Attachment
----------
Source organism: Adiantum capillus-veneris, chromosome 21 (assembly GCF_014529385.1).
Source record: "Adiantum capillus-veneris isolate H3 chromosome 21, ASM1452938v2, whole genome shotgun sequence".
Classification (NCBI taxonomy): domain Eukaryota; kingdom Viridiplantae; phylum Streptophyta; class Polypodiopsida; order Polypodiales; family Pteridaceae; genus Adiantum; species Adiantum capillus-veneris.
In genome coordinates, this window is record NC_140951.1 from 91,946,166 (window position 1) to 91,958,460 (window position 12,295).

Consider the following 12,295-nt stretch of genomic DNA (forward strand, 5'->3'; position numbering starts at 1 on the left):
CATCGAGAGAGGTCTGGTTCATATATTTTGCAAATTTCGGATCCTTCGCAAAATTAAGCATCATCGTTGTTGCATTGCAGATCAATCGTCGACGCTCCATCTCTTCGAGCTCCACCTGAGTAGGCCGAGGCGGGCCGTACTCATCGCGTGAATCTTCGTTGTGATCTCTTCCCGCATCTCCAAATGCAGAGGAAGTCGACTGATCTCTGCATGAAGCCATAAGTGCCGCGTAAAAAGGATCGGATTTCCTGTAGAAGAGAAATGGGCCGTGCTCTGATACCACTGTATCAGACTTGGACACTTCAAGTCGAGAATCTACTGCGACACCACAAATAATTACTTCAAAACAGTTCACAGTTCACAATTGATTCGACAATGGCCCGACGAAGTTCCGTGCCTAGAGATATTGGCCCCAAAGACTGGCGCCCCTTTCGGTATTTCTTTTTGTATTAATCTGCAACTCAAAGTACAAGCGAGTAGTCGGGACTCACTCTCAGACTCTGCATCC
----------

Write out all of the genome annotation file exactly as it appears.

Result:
Source organism: Adiantum capillus-veneris, chromosome 21 (assembly GCF_014529385.1).
Source record: "Adiantum capillus-veneris isolate H3 chromosome 21, ASM1452938v2, whole genome shotgun sequence".
Classification (NCBI taxonomy): domain Eukaryota; kingdom Viridiplantae; phylum Streptophyta; class Polypodiopsida; order Polypodiales; family Pteridaceae; genus Adiantum; species Adiantum capillus-veneris.
In genome coordinates, this window is record NC_140951.1 from 91,946,166 (window position 1) to 91,958,460 (window position 12,295).

Consider the following 12,295-nt stretch of genomic DNA (forward strand, 5'->3'; position numbering starts at 1 on the left):
CATCGAGAGAGGTCTGGTTCATATATTTTGCAAATTTCGGATCCTTCGCAAAATTAAGCATCATCGTTGTTGCATTGCAGATCAATCGTCGACGCTCCATCTCTTCGAGCTCCACCTGAGTAGGCCGAGGCGGGCCGTACTCATCGCGTGAATCTTCGTTGTGATCTCTTCCCGCATCTCCAAATGCAGAGGAAGTCGACTGATCTCTGCATGAAGCCATAAGTGCCGCGTAAAAAGGATCGGATTTCCTGTAGAAGAGAAATGGGCCGTGCTCTGATACCACTGTATCAGACTTGGACACTTCAAGTCGAGAATCTACTGCGACACCACAAATAATTACTTCAAAACAGTTCACAGTTCACAATTGATTCGACAATGGCCCGACGAAGTTCCGTGCCTAGAGATATTGGCCCCAAAGACTGGCGCCCCTTTCGGTATTTCTTTTTGTATTAATCTGCAACTCAAAGTACAAGCGAGTAGTCGGGACTCACTCTCAGACTCTGCATCC